Nuclear energy use remained relatively flat in 2009. No new plants were added or taken offline in this interval, and the existing fleet operated slightly less than in 2008.

Of the 94.6 quads consumed, only 39.97 ended up as energy services. Energy services, such as lighting and machinery output, are harder to estimate than fuel consumption, Simon said.

The ratio of energy services to the total amount of energy used is a measure of the country’s energy efficiency.

Carbon emissions data are expected to be released later this year, but Simon suspects they will tell a similar story.

“The reduction in the use of natural gas, coal and petroleum is commensurate with a reduction in carbon emissions,” he said. “Simply said, people are doing less stuff. Therefore, they’re burning less fuel.”

Published: August 26, 2010
Source: http://www.renewableenergyworld.com

]]> http://energy.keckist.edu.np/2010/08/27/u-s-energy-use-declines-renewables-increase/feed/ 222
Can fuel cells power the future? http://energy.keckist.edu.np/2010/08/24/can-fuel-cells-power-the-future/ http://energy.keckist.edu.np/2010/08/24/can-fuel-cells-power-the-future/#comments Tue, 24 Aug 2010 04:49:12 +0000 eenergys. http://energy.keckist.edu.np/?p=693 Alan Boyle writes:An electricity-generating fuel-cell system known as the Bloom Box sparked a huge buzz in the energy debate six months ago – and since then, still more ventures have surfaced to promise better living through chemistry. Will future fuel cells make good on those promises? We should know in the next couple of years. One [...]]]> home brewed solar energy systems for powering homes and plug in cars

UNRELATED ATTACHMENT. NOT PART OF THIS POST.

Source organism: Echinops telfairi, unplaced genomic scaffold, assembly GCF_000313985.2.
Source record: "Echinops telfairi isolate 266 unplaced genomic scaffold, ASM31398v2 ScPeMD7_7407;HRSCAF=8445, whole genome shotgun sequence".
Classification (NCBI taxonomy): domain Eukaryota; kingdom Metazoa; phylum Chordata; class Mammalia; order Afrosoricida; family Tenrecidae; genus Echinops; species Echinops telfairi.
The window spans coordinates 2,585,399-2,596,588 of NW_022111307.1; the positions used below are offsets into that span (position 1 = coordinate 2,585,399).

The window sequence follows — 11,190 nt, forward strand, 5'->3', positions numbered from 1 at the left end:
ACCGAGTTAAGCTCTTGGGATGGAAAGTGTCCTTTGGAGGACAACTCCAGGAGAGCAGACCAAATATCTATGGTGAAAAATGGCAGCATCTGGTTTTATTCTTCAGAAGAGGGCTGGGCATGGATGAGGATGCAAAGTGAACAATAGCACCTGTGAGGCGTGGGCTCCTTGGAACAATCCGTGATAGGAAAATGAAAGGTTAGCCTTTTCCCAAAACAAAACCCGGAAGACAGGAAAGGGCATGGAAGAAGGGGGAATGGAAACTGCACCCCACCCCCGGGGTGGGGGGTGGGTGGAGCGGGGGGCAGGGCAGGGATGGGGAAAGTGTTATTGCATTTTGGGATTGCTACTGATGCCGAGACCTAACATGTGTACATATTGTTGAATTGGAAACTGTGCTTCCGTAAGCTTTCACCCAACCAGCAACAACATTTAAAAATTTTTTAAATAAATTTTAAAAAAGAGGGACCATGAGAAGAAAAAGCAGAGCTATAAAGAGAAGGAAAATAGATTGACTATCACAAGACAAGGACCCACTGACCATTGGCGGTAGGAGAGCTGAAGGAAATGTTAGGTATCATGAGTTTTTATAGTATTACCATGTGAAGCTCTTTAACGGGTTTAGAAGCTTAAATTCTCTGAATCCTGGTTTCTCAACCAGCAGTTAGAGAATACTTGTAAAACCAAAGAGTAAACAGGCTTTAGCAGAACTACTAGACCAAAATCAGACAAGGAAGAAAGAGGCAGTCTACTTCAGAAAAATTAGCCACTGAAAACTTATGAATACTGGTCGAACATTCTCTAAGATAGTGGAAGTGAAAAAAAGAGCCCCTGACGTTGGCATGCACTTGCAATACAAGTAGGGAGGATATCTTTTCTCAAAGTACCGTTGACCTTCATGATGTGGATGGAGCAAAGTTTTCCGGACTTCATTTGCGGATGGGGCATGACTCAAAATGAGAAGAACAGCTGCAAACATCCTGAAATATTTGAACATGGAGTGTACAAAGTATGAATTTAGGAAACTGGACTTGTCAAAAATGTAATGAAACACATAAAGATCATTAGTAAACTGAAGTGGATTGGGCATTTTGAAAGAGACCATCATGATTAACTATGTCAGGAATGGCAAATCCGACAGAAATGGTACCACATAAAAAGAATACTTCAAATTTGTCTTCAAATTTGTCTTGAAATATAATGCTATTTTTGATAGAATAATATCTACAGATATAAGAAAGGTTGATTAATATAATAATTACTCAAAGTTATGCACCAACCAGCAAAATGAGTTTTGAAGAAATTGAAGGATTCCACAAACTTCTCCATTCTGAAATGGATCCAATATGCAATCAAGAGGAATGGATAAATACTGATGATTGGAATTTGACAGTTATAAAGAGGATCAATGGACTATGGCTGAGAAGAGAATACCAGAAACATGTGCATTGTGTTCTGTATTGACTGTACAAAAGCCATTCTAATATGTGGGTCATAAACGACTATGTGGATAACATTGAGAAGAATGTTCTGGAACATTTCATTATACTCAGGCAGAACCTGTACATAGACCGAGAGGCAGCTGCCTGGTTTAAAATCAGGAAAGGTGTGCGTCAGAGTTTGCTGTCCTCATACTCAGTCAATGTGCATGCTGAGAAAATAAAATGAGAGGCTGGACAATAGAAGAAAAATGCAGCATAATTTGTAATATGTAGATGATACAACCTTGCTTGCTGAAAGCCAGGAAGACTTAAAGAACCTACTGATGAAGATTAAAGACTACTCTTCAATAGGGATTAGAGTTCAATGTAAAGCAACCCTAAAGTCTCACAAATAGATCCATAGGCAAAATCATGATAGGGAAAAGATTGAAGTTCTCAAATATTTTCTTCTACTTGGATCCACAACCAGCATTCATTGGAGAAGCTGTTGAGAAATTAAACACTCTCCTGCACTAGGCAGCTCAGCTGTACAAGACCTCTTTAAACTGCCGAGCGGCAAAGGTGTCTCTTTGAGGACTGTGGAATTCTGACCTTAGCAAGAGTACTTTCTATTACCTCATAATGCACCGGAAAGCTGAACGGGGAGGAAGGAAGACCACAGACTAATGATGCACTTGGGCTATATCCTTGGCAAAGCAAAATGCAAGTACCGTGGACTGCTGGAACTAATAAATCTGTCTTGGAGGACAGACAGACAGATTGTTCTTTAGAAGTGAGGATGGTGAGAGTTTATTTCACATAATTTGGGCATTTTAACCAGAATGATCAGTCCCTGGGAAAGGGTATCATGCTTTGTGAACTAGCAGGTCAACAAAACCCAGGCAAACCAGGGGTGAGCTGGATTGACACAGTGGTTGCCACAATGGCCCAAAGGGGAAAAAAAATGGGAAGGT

Alan Boyle writes:An electricity-generating fuel-cell system known as the Bloom Box sparked a huge buzz in the energy debate six months ago – and since then, still more ventures have surfaced to promise better living through chemistry. Will future fuel cells make good on those promises? We should know in the next couple of years.

One of the concepts, detailed today at an American Chemical Society meeting in Boston, combines the environmental friendliness of solar power with the 24/7 capability of fuel-cell generation. When the sun shines, electricity from solar panels would feed into a personal power grid, and also split water into hydrogen and oxygen. When the sun isn’t out, the hydrogen and oxygen can be recombined to keep the electricity flowing, producing pure water in the process.

“Our goal is to make each home its own power system,” Daniel Nocera, a chemist at the Massachusetts Institute of Technology, explained in a news release discussing the system. “We’re working toward development of ‘personalized’ energy units that can be manufactured, distributed and installed inexpensively. There certainly are major obstacles to be overcome – existing fuel cells and solar cells must be improved, for instance. Nevertheless, one can envision villages in India and Africa not long from now purchasing an affordable basic system.”